Known as “Dr. Rose” by her students, who chose her for the award, Zwerenz is a Kansas native who crossed the border to attend undergraduate and medical school at UMKC. She served her family medicine residency at Truman Medical Center Lakewood, where she was a chief resident.

She practiced the full scope of family medicine in the department’s rural office prior to returning to the main TMC Lakewood campus to develop the medical student education program for the School of Medicine.

As pre-doctoral director, she has worked with and mentored a large number of students throughout her career, sharing her enthusiasm and appreciation for family medicine with students beginning their academic careers in medicine. She has also played a significant role in the growth and maturity of the Community and Family Medicine Residency program, teaching and mentoring a majority of the program’s graduates.

Collaborate with Radiology, virtually anywhere

Polycom ‘Real Presence’ provides accessibility, efficiency

Doug Rivard, DO, Radiology Department Chair, tests the Real Presence collaboration tool with Steven Shapiro, MD, MDSA, Director-Division of Child Neurology. (Dr. Shapiro is visible on the screen to the left.) Doug Rivard, DO, Radiology Department Chair, tests the Real Presence collaboration tool with Steven Shapiro, MD, MDSA, Director-Division of Child Neurology. (Dr. Shapiro is visible on the screen to the left.)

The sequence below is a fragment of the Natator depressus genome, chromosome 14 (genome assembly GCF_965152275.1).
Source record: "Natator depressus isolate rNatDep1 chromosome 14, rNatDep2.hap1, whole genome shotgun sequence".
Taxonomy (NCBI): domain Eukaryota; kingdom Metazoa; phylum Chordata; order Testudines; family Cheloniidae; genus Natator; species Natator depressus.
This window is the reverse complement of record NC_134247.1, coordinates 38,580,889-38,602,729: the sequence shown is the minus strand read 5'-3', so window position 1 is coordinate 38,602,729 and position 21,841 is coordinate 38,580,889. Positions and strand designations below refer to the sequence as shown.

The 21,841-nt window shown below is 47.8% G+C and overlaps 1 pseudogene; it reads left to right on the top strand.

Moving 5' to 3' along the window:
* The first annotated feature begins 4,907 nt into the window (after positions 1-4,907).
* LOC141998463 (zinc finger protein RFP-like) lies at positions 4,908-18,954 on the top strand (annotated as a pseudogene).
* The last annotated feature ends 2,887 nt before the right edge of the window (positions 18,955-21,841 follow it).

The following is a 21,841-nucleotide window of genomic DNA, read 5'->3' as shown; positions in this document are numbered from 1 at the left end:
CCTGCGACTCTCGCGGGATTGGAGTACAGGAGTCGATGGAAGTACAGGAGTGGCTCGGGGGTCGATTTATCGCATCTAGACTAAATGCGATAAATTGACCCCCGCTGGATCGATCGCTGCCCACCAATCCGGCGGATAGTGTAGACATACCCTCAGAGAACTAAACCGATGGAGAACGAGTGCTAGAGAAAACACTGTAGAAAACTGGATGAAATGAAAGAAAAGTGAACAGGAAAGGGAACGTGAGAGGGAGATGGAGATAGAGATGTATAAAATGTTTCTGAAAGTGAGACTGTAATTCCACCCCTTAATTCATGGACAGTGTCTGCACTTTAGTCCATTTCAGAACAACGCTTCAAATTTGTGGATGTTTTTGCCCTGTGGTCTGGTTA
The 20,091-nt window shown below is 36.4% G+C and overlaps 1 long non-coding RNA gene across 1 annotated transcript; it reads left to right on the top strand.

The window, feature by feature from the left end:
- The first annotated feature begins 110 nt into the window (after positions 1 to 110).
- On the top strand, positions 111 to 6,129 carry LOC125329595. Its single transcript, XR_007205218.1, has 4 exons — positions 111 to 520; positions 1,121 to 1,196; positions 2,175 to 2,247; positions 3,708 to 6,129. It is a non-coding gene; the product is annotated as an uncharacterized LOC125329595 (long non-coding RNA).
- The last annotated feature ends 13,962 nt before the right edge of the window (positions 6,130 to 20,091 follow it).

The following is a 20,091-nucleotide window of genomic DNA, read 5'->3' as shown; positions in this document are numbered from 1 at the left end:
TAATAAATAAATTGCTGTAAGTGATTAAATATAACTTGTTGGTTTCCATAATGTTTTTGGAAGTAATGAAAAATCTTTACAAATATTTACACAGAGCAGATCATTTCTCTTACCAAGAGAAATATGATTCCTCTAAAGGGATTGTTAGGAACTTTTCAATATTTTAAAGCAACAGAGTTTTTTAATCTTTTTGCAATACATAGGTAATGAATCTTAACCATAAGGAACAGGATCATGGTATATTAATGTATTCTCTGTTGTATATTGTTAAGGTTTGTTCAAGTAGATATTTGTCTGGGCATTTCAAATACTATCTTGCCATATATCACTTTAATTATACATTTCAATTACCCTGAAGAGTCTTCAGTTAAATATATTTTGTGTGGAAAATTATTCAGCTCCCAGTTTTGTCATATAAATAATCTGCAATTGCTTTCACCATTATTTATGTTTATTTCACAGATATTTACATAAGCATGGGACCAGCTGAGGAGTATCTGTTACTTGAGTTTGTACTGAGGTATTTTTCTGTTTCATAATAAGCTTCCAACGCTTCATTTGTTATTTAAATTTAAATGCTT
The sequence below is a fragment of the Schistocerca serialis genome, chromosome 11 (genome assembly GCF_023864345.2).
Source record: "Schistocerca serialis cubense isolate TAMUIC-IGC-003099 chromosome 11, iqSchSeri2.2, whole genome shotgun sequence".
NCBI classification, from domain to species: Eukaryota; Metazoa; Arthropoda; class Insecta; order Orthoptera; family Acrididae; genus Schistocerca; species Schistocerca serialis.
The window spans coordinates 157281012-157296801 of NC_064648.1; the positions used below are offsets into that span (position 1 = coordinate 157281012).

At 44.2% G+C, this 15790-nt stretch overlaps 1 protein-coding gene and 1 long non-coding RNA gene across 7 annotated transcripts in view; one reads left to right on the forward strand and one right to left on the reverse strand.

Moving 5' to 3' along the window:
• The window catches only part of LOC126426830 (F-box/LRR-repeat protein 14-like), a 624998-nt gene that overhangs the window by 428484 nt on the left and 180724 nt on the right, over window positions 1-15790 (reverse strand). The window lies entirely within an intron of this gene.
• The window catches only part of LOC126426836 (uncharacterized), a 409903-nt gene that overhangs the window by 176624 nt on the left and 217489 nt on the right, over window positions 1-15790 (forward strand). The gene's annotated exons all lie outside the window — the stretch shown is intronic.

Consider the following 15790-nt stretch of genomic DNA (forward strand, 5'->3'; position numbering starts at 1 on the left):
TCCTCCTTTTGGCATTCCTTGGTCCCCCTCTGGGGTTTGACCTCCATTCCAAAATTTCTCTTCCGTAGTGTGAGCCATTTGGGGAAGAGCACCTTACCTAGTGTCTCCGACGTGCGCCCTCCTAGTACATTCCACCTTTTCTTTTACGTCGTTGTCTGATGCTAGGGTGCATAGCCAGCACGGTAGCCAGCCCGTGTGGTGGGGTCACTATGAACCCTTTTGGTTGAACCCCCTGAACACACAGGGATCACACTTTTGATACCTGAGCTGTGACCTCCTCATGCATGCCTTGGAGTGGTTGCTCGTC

Dr. Doug Rivard and his Radiology team can’t be in person everywhere at once to read images, but the Polycom “Real Presence” tool installed on every Children’s Mercy Hospital PC makes radiologists available to collaborate with providers virtually anywhere, anytime.

“We want to make subspecialty radiology expertise more available for our referring physicians,” said Dr. Rivard, Radiology Department Chair. “We’ve adopted the ‘Real Presence’ tool so that providers can connect with the radiologist who interpreted their patient’s study regardless of their respective locations to view diagnostic images and collaborate in real time.”

Radiology has collaborated mostly with CM orthopaedic surgeons by scrolling through images on monitors and discussing the imaging findings in real time while the patient and surgeon are in the operating room.

“We’ve proven it works,” Dr. Rivard said.

Radiology_polycom2 Doug Rivard, DO, Radiology Department Chair, tests the Real Presence collaboration tool with Steven Shapiro, MD, MDSA, Director-Division of Child Neurology. (Dr. Shapiro is visible on the screen to the left.)